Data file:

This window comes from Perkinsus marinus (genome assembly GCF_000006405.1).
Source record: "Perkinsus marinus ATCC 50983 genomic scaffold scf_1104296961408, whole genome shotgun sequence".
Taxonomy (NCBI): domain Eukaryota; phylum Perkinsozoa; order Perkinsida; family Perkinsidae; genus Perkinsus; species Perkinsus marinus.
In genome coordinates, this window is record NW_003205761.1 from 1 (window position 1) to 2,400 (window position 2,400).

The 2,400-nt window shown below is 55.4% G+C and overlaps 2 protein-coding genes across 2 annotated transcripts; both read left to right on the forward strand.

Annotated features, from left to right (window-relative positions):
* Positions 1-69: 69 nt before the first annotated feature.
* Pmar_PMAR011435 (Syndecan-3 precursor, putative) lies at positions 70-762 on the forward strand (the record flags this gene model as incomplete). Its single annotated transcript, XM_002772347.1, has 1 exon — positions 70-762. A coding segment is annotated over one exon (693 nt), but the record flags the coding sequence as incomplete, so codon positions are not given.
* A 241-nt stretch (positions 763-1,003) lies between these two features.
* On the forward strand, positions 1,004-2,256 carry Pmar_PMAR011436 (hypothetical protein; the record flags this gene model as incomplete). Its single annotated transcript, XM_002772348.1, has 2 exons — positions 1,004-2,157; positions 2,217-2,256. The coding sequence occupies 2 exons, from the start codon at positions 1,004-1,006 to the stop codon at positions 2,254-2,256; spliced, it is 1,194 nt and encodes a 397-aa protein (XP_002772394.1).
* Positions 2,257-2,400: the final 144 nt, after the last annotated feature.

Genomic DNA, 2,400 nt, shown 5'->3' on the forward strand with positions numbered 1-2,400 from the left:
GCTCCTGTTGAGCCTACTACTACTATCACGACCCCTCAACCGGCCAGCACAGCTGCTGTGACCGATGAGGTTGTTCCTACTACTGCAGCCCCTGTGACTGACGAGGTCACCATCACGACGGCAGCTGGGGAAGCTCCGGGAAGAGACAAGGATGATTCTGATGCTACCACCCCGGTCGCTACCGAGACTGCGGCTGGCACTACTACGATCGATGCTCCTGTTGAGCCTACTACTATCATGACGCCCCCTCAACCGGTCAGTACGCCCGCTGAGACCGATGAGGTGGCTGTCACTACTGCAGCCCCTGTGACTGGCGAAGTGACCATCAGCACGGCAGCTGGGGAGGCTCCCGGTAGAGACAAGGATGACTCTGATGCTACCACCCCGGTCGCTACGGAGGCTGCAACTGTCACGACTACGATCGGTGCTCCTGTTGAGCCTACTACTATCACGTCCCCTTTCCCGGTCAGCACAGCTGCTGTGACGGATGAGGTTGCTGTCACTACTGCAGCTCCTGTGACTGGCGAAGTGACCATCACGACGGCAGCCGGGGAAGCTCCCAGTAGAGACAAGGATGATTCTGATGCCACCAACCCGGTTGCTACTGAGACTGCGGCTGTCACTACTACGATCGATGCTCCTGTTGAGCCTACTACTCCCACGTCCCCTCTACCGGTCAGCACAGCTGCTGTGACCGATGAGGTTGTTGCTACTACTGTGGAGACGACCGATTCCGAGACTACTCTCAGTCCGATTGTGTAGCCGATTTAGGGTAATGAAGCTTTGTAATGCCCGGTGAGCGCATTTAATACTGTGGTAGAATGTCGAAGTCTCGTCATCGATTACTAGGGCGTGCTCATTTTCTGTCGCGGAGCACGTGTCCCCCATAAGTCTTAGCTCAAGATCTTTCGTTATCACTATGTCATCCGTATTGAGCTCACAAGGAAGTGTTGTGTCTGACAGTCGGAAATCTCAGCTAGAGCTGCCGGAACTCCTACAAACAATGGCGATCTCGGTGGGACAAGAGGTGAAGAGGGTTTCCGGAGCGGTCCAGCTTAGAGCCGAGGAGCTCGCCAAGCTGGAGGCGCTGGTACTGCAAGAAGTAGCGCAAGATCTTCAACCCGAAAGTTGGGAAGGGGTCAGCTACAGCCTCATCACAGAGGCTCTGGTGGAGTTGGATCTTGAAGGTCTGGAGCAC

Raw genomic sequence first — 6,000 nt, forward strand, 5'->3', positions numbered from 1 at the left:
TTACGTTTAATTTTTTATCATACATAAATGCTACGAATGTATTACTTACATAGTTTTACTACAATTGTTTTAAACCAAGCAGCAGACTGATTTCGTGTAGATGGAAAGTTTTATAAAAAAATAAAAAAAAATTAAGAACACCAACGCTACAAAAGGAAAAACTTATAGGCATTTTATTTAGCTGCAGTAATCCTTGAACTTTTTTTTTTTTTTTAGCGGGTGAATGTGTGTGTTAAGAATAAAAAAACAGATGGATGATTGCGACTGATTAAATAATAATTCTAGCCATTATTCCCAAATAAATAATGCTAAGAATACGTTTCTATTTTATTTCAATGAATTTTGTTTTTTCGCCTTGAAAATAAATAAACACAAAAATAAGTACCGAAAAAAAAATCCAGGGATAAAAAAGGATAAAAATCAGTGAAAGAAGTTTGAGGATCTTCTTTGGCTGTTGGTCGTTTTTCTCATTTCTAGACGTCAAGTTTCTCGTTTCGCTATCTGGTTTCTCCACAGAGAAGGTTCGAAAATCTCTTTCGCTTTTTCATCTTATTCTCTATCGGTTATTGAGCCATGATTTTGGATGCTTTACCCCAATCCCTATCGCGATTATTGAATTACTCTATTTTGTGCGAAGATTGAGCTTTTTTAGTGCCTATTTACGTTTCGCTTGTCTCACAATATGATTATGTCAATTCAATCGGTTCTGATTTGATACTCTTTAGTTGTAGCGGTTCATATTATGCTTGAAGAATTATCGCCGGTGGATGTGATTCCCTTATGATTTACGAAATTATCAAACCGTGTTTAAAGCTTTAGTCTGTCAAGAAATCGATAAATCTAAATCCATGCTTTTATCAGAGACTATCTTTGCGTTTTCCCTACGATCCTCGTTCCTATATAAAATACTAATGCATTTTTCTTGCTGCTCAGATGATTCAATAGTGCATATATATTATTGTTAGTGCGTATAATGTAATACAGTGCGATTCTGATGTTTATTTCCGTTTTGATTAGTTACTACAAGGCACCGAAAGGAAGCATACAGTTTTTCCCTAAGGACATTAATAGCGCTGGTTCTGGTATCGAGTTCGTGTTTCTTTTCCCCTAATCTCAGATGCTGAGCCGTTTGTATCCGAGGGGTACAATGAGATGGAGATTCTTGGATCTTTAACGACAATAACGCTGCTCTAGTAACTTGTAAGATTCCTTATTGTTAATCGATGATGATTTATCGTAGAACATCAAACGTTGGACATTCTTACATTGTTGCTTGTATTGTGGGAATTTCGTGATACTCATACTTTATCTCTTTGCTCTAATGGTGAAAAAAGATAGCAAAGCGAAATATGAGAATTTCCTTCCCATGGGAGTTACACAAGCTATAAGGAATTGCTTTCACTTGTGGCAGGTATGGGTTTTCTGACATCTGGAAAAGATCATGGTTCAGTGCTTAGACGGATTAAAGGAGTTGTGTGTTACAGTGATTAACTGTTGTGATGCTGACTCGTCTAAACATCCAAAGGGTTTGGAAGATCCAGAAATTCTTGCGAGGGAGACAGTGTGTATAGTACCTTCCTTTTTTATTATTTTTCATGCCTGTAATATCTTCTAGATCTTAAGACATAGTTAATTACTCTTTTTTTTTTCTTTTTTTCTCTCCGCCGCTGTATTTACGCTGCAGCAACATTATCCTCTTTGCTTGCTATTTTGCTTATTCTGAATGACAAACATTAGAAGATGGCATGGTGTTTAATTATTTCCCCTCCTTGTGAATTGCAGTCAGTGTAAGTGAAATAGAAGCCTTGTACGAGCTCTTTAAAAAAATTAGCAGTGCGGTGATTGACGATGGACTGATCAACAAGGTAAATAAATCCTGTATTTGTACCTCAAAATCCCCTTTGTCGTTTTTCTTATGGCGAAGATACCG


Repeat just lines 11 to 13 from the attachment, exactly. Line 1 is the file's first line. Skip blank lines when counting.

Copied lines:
* Positions 2,257-2,400: the final 144 nt, after the last annotated feature.

Genomic DNA, 2,400 nt, shown 5'->3' on the forward strand with positions numbered 1-2,400 from the left:
GCTCCTGTTGAGCCTACTACTACTATCACGACCCCTCAACCGGCCAGCACAGCTGCTGTGACCGATGAGGTTGTTCCTACTACTGCAGCCCCTGTGACTGACGAGGTCACCATCACGACGGCAGCTGGGGAAGCTCCGGGAAGAGACAAGGATGATTCTGATGCTACCACCCCGGTCGCTACCGAGACTGCGGCTGGCACTACTACGATCGATGCTCCTGTTGAGCCTACTACTATCATGACGCCCCCTCAACCGGTCAGTACGCCCGCTGAGACCGATGAGGTGGCTGTCACTACTGCAGCCCCTGTGACTGGCGAAGTGACCATCAGCACGGCAGCTGGGGAGGCTCCCGGTAGAGACAAGGATGACTCTGATGCTACCACCCCGGTCGCTACGGAGGCTGCAACTGTCACGACTACGATCGGTGCTCCTGTTGAGCCTACTACTATCACGTCCCCTTTCCCGGTCAGCACAGCTGCTGTGACGGATGAGGTTGCTGTCACTACTGCAGCTCCTGTGACTGGCGAAGTGACCATCACGACGGCAGCCGGGGAAGCTCCCAGTAGAGACAAGGATGATTCTGATGCCACCAACCCGGTTGCTACTGAGACTGCGGCTGTCACTACTACGATCGATGCTCCTGTTGAGCCTACTACTCCCACGTCCCCTCTACCGGTCAGCACAGCTGCTGTGACCGATGAGGTTGTTGCTACTACTGTGGAGACGACCGATTCCGAGACTACTCTCAGTCCGATTGTGTAGCCGATTTAGGGTAATGAAGCTTTGTAATGCCCGGTGAGCGCATTTAATACTGTGGTAGAATGTCGAAGTCTCGTCATCGATTACTAGGGCGTGCTCATTTTCTGTCGCGGAGCACGTGTCCCCCATAAGTCTTAGCTCAAGATCTTTCGTTATCACTATGTCATCCGTATTGAGCTCACAAGGAAGTGTTGTGTCTGACAGTCGGAAATCTCAGCTAGAGCTGCCGGAACTCCTACAAACAATGGCGATCTCGGTGGGACAAGAGGTGAAGAGGGTTTCCGGAGCGGTCCAGCTTAGAGCCGAGGAGCTCGCCAAGCTGGAGGCGCTGGTACTGCAAGAAGTAGCGCAAGATCTTCAACCCGAAAGTTGGGAAGGGGTCAGCTACAGCCTCATCACAGAGGCTCTGGTGGAGTTGGATCTTGAAGGTCTGGAGCAC